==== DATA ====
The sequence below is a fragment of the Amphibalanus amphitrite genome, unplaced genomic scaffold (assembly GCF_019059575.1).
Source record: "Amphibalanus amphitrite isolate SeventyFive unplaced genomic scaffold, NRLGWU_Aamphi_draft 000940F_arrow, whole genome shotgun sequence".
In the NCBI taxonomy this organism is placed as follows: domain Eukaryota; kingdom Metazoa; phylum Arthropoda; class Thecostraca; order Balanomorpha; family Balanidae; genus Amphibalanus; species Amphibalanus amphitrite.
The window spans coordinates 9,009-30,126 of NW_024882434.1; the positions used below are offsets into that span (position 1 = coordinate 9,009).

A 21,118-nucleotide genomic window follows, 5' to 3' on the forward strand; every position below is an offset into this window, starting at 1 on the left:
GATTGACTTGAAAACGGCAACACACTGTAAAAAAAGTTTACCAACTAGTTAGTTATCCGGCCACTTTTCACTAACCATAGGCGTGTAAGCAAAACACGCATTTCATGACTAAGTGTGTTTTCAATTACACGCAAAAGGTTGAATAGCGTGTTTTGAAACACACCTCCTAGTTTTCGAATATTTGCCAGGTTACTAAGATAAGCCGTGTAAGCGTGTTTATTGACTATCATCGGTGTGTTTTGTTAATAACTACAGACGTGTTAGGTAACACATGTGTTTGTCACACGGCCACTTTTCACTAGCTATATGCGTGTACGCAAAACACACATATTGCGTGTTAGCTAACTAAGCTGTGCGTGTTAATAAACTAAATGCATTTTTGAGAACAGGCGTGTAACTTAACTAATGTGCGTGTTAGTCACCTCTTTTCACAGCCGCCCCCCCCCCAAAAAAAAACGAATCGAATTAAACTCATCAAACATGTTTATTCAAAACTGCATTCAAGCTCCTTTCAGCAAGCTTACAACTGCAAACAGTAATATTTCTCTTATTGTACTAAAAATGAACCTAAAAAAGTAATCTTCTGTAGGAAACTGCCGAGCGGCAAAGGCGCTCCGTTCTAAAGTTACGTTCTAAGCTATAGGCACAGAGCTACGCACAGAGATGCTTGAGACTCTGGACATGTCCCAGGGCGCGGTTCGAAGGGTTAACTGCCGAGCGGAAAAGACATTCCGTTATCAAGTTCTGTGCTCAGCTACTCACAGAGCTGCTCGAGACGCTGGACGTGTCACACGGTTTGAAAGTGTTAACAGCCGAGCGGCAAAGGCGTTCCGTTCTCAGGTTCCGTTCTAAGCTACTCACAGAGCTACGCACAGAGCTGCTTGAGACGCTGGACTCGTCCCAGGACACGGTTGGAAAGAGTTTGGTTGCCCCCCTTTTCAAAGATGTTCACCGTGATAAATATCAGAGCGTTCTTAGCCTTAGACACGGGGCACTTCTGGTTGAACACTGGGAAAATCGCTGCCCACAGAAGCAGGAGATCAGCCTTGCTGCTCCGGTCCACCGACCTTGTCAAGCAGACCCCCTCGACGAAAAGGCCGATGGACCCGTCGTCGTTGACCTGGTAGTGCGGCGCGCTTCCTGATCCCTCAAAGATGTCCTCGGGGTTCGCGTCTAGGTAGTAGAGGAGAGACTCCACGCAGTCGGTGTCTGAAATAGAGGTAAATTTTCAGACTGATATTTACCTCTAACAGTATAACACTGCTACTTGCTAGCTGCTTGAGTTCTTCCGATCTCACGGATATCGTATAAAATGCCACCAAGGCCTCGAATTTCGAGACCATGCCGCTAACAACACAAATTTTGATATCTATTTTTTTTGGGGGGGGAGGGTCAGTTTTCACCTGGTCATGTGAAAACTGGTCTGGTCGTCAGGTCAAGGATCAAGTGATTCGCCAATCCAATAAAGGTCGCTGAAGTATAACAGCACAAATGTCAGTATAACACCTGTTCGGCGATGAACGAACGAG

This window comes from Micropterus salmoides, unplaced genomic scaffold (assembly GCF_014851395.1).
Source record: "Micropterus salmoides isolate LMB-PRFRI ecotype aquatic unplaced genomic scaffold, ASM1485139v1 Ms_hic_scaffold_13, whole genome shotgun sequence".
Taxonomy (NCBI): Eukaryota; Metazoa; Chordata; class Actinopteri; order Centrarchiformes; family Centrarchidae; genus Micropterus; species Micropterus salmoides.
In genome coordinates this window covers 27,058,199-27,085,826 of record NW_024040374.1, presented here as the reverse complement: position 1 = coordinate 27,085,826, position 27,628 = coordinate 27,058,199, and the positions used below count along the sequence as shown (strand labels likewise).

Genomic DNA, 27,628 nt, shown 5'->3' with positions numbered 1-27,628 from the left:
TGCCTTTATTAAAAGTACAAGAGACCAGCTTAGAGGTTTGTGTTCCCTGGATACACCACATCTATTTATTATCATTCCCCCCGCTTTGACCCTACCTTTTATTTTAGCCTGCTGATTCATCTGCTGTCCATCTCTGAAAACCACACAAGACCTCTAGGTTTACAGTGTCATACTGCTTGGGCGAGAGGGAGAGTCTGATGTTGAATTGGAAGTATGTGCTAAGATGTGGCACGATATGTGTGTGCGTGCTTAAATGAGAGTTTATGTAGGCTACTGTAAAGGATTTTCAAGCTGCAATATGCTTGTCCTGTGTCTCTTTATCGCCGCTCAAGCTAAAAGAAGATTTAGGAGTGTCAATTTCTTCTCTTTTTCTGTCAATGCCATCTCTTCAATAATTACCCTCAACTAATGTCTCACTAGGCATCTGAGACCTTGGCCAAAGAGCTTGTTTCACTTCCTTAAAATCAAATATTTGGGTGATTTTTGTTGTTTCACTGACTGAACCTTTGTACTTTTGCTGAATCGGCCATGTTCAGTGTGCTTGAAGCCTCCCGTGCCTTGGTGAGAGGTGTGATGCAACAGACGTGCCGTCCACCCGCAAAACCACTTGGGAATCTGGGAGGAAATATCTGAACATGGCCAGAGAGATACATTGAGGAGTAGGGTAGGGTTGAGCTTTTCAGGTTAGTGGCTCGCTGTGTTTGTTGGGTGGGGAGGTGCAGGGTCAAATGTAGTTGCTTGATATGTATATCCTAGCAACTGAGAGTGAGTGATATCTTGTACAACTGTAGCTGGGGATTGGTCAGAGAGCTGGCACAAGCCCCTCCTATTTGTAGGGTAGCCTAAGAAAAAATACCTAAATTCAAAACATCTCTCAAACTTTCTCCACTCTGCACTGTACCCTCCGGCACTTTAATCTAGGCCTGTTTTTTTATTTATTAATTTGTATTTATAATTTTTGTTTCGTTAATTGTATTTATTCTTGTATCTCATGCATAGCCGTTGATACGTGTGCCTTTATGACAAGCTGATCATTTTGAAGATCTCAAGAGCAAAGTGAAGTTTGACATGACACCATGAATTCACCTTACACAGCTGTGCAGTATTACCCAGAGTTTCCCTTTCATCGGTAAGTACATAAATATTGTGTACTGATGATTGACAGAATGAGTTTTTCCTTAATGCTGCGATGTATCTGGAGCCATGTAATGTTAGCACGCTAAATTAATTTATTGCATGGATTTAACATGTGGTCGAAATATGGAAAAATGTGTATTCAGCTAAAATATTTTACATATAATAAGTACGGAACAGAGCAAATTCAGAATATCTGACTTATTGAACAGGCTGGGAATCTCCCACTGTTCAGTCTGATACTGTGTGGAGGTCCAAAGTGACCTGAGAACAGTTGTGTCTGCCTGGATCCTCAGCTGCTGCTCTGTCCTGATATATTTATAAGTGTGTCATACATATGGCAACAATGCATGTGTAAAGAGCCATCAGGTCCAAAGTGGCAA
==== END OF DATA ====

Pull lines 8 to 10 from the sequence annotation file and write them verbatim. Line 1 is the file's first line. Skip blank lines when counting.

Source record: "Micropterus salmoides isolate LMB-PRFRI ecotype aquatic unplaced genomic scaffold, ASM1485139v1 Ms_hic_scaffold_13, whole genome shotgun sequence".
Taxonomy (NCBI): Eukaryota; Metazoa; Chordata; class Actinopteri; order Centrarchiformes; family Centrarchidae; genus Micropterus; species Micropterus salmoides.
In genome coordinates this window covers 27,058,199-27,085,826 of record NW_024040374.1, presented here as the reverse complement: position 1 = coordinate 27,085,826, position 27,628 = coordinate 27,058,199, and the positions used below count along the sequence as shown (strand labels likewise).